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January 2014
California's State Budget: The Governor's Proposal
  • Governor Brown proposes $155 billion in state spending for 2014–15.
    On January 9, Governor Jerry Brown submitted his proposed 2014–15 budget to the legislature. The $155 billion spending plan includes $107 billion from the state’s General Fund, $44 billion from special funds, and $4 billion in bond funds. The proposed General Fund amount is $10 billion (10%) above the amount appropriated in the 2013–14 Budget Act.
  • The governor’s proposal balances the budget and strengthens state finances.
    Voter-approved temporary taxes and the improving economy produced revenues that exceeded the amount projected in the 2012–13 and 2013–14 budgets by $4.7 billion. These funds and the expected growth in 2014–15 revenues allow the governor to balance the budget, create a $2.3 billion reserve, and deposit $1.6 billion in the state’s "rainy day” fund.
  • Most new spending is for K–12 and higher education.
    The budget increases funding for K–12 schools by $4.6 billion, an increase of 9.9%, or $788 per student. Of this amount, $4.5 billion is for the new Local Control Funding Formula, which includes new funds for English Learner and low-income students. Spending for higher education would rise by $1 billion (8%). This includes $140 million (5%) for UC, $180 million for CSU (6%), and $490 million for the community colleges (8%). In addition, the Student Aid Commission budget would increase by $220 million, including $107 million for the first-year costs of the Middle Class Scholarship Program that was enacted in 2013. The budget also includes $50 million to encourage innovations that increase the efficiency of the public higher education system.
  • Few new health and welfare expenditures are proposed.
    The largest new health and human services proposal is $400 million to cover full-year costs of the expansion of the Medi-Cal program that started in 2013–14. The governor also proposes to spend $99 million to create an In-Home Supportive Services "backup” provider system, in response to a federal requirement to pay overtime wages to existing providers.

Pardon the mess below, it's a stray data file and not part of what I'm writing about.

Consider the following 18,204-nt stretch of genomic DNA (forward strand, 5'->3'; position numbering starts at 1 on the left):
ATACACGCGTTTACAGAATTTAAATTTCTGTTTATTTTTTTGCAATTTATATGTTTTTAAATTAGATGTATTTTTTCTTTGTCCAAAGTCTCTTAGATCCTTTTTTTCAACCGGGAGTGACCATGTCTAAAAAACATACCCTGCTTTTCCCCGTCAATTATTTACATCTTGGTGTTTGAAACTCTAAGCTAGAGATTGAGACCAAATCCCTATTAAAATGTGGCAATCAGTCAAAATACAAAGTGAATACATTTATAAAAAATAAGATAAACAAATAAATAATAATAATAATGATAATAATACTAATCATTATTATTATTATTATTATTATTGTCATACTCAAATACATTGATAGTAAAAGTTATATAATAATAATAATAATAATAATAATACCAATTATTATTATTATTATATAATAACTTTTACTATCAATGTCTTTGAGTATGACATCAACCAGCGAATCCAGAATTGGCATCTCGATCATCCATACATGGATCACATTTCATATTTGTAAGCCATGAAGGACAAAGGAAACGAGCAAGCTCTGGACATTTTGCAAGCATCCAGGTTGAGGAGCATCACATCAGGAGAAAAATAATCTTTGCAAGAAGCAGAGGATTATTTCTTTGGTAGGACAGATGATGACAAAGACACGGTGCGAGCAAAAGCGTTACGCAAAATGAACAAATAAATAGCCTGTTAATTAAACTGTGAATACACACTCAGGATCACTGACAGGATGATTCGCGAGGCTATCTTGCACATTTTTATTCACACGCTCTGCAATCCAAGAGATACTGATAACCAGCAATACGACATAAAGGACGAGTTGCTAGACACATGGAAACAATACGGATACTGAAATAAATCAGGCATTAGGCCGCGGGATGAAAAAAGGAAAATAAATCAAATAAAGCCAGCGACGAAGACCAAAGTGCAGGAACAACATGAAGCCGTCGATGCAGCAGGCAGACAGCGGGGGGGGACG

• The governor proposes to use $11.8 billion to reduce budgetary debt.
    The budget plan retires $6.1 billion in deferred funding to school districts. By eliminating these deferrals, which delay state payments until the next fiscal year, the governor’s plan reduces local borrowing costs significantly. The budget also allocates $5.7 billion to repay a number of other debts, including $3.9 billion in deficit bonds sold in 2004 and $1 billion in loans from special state funds. The governor’s proposals would reduce recession-related liabilities to $13 billion, down from $35 billion in 2010–11. In addition, the administration is signaling its intention to address long-term fiscal issues, including a major shortfall in the state teachers’ retirement fund and the school facility construction program’s reliance on costly state bonds.
  • The budget would also support infrastructure projects.
    The budget would direct $250 million in cap-and-trade revenue to high-speed rail. The governor’s plan also includes $815 million in first-year support for the state’s five-year infrastructure plan; this would increase funding for roads ($337 million), schools and community colleges ($363 million), and state buildings ($100 million). Finally, the governor proposes $500 million to support local jail construction.


Sources: 2014–15 Governor’s Budget Summary, California Department of Finance, January 2014; 2013–14 Budget: May Revision, California Department of Finance, May 2013; The 2014–15 Budget: Overview of the Governor’s Budget, Legislative Analyst’s Office, January 2014.